"Everyone has three objectives for higher education: lower tuition, higher quality, and less government spending on subsidies. The unfortunate truth is that we can have any two of these, but we can’t have all three. If we mandate low tuition, we have to give on one of the other two. Either the government has to increase spending on subsidies, or the quality of the education schools will be able to provide will suffer. There are no easy choices."

Now, the cuts being announced today result from a prioritization process meant to make Bethel more cost-effective, which is worthwhile… to a point. There is no easy way to reduce costs significantly when your goal is not merely professional training, but the transformation of 18-24 year olds into “whole and holy persons.” What we do rests on highly skilled, professional workers engaging in a kind of teaching that requires relatively small classes, plus expensive co-curricular programs like intercollegiate athletics and residential life.
So if we’ve reached the capacity of tuition to keep up with such expenses, we seem to be left with three options:

1. The closure of a significant number of Christian colleges. Such that there’d be significantly less competition for the same, shrinking population of potential students. And even that might only postpone some of our problems.

2. A drastic change to our model of education. We can eliminate programs that don’t enroll many majors, but several of them are absolutely foundational to the curriculum at the heart of a Christian liberal arts education. Faculty can be rendered more “productive” by doubling or tripling our class sizes, but then you’d be providing students something that cannot honestly be described as the Christian liberal arts. We can do more and more online and perhaps even save students the costs specific to a residential experience, but we would abandon the embodied relationships and community that make it possible for us to engage in anything like “whole-person” education.

3. Increase our subsidies. Our model of education needs to be subsidized to remain even remotely affordable for more than the most wealthy strata of society. Unless we are to rely even more than we already do on federal and state governments that may or may not continue to view faith-based institutions as worthy recipients of public funds, such subsidies need to come from private sources: individuals, but also churches and denominations.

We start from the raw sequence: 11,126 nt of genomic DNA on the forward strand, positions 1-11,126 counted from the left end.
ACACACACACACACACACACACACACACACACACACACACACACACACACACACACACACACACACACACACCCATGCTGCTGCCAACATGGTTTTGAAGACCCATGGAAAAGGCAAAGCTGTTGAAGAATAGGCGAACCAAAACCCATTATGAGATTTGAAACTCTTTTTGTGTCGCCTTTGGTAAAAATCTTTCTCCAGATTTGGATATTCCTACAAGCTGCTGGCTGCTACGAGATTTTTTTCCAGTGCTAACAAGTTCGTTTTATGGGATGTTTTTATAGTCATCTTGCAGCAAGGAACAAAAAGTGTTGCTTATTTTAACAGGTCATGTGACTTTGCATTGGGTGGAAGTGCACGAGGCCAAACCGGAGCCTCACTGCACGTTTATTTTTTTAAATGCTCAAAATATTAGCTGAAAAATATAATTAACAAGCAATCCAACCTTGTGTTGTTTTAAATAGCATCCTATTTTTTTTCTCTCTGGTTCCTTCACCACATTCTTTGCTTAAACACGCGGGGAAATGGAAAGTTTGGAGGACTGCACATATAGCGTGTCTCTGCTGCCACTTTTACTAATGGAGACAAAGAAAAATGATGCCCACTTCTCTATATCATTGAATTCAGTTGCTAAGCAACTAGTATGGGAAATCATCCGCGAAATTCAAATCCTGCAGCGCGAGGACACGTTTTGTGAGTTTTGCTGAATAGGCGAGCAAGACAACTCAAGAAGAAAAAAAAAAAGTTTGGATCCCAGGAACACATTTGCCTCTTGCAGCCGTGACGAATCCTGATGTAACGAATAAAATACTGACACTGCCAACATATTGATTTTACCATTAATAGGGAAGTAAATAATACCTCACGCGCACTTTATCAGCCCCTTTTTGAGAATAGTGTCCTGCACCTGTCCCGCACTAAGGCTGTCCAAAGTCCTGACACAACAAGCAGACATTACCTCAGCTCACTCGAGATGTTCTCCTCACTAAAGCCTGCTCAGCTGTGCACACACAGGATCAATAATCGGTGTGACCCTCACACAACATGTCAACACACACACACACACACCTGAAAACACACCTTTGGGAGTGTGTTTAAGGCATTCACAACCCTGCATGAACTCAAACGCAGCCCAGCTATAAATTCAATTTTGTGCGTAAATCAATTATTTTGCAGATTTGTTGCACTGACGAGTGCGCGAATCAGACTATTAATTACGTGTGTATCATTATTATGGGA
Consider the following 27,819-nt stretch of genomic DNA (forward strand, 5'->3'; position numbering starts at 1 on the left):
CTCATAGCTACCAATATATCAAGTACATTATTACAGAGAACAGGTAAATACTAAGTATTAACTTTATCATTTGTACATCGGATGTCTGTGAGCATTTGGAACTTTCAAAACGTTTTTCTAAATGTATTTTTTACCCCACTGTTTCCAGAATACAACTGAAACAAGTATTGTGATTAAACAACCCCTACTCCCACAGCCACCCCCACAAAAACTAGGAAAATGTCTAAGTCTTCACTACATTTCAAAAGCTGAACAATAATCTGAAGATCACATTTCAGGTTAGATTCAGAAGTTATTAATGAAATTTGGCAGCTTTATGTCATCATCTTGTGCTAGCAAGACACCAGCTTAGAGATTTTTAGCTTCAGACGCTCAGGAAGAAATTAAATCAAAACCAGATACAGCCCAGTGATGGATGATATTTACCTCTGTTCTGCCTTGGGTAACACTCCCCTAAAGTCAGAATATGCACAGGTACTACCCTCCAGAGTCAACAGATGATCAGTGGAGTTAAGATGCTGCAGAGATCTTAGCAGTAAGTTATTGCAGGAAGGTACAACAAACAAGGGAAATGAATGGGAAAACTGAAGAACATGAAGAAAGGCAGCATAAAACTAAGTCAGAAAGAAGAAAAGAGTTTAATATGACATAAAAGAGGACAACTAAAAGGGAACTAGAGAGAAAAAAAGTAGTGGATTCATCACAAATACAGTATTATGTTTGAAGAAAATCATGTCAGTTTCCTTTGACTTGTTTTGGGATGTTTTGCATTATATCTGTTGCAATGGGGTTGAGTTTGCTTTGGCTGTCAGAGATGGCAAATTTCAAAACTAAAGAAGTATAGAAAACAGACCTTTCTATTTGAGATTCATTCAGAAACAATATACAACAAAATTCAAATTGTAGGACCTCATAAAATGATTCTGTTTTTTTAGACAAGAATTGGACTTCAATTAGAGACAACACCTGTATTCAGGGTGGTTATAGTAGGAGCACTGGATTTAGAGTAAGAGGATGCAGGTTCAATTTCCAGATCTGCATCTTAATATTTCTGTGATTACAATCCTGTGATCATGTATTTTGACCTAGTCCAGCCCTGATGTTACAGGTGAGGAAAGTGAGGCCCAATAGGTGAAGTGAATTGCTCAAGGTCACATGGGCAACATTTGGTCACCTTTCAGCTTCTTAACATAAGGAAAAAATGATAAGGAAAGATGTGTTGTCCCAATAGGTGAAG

Unfortunately, schools like ours have experienced a steep decline in financial support from the denominations and churches that founded and continue to sponsor them. About three-quarters of CCCU members retain some denominational connection, but a recent study found some evidence that financial support from those sponsors has fallen off sharply in the last decade — from around 5% of schools’ budgets in 2002 to 2.7% in 2011. Some CCCU schools receive much greater support from their churches; some much less — the last time we received anything close to 2.7% of our budget from our denomination was the early Nineties; it’s been far lower than that in recent years (less than half a percent the last year the denomination published an Annual).

Now, I’m grateful for the money that is given by our denomination — knowing that some colleges receive no such support, and that it results from the sacrificial giving of individuals, families, and congregations who could put that money to good use in other places.
But what is given now is but a fraction of what a smaller denomination gave not too far back in living memory. Adjusted for inflation, what the denomination gave our school in 2005 was $1.7 million less than what it gave in 1985 — which happens to be roughly the amount that needs to be cut from our College of Arts and Sciences budget, in significant part through the reductions to be announced today.
Or to frame it in another way: our denominational support in 2005 was the equivalent of $2.15 per member of the denomination; twenty years before it was $15.05 (in 2005 dollars).